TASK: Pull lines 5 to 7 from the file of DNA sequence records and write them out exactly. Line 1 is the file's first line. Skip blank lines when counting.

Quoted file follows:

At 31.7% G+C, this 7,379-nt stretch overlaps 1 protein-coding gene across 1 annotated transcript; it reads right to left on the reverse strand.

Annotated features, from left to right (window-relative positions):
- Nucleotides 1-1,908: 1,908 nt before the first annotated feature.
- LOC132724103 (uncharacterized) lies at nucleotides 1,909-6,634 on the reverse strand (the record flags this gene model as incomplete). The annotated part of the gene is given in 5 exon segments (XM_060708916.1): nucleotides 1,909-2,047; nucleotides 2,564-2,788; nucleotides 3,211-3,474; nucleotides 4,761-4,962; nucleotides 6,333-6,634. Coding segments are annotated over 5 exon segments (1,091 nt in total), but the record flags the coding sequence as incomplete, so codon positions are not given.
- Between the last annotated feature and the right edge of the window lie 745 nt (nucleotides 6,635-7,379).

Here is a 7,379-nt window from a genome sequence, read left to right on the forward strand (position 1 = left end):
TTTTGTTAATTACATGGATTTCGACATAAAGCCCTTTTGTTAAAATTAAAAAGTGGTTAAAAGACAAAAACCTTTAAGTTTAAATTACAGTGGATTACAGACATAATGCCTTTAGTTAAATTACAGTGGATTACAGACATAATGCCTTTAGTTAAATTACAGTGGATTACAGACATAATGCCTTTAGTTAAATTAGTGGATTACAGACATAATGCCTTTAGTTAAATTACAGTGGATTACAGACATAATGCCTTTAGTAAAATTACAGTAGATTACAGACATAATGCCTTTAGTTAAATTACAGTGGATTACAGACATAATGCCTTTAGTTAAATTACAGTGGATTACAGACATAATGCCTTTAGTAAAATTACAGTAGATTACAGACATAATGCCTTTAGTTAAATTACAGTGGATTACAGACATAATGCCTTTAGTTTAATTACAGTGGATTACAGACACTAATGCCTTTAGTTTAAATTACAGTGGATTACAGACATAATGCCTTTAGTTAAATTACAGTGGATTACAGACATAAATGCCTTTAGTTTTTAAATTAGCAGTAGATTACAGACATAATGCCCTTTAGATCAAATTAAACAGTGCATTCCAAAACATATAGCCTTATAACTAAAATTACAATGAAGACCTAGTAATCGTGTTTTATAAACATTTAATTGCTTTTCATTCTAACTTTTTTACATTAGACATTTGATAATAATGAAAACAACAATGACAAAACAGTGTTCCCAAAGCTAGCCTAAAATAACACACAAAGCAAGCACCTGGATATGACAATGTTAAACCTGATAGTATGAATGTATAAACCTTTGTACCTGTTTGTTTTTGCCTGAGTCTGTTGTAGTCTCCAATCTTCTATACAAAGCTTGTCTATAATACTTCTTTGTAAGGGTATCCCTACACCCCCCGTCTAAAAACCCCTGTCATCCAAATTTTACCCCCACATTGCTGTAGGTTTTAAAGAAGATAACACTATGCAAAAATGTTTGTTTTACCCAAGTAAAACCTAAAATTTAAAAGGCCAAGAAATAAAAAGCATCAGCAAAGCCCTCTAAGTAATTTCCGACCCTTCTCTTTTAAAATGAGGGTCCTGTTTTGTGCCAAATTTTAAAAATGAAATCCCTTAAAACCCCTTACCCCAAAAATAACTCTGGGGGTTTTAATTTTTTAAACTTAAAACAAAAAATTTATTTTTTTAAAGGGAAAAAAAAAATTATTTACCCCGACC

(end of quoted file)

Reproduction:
- Between the last annotated feature and the right edge of the window lie 745 nt (nucleotides 6,635-7,379).

Here is a 7,379-nt window from a genome sequence, read left to right on the forward strand (position 1 = left end):
TTTTGTTAATTACATGGATTTCGACATAAAGCCCTTTTGTTAAAATTAAAAAGTGGTTAAAAGACAAAAACCTTTAAGTTTAAATTACAGTGGATTACAGACATAATGCCTTTAGTTAAATTACAGTGGATTACAGACATAATGCCTTTAGTTAAATTACAGTGGATTACAGACATAATGCCTTTAGTTAAATTAGTGGATTACAGACATAATGCCTTTAGTTAAATTACAGTGGATTACAGACATAATGCCTTTAGTAAAATTACAGTAGATTACAGACATAATGCCTTTAGTTAAATTACAGTGGATTACAGACATAATGCCTTTAGTTAAATTACAGTGGATTACAGACATAATGCCTTTAGTAAAATTACAGTAGATTACAGACATAATGCCTTTAGTTAAATTACAGTGGATTACAGACATAATGCCTTTAGTTTAATTACAGTGGATTACAGACACTAATGCCTTTAGTTTAAATTACAGTGGATTACAGACATAATGCCTTTAGTTAAATTACAGTGGATTACAGACATAAATGCCTTTAGTTTTTAAATTAGCAGTAGATTACAGACATAATGCCCTTTAGATCAAATTAAACAGTGCATTCCAAAACATATAGCCTTATAACTAAAATTACAATGAAGACCTAGTAATCGTGTTTTATAAACATTTAATTGCTTTTCATTCTAACTTTTTTACATTAGACATTTGATAATAATGAAAACAACAATGACAAAACAGTGTTCCCAAAGCTAGCCTAAAATAACACACAAAGCAAGCACCTGGATATGACAATGTTAAACCTGATAGTATGAATGTATAAACCTTTGTACCTGTTTGTTTTTGCCTGAGTCTGTTGTAGTCTCCAATCTTCTATACAAAGCTTGTCTATAATACTTCTTTGTAAGGGTATCCCTACACCCCCCGTCTAAAAACCCCTGTCATCCAAATTTTACCCCCACATTGCTGTAGGTTTTAAAGAAGATAACACTATGCAAAAATGTTTGTTTTACCCAAGTAAAACCTAAAATTTAAAAGGCCAAGAAATAAAAAGCATCAGCAAAGCCCTCTAAGTAATTTCCGACCCTTCTCTTTTAAAATGAGGGTCCTGTTTTGTGCCAAATTTTAAAAATGAAATCCCTTAAAACCCCTTACCCCAAAAATAACTCTGGGGGTTTTAATTTTTTAAACTTAAAACAAAAAATTTATTTTTTTAAAGGGAAAAAAAAAATTATTTACCCCGACC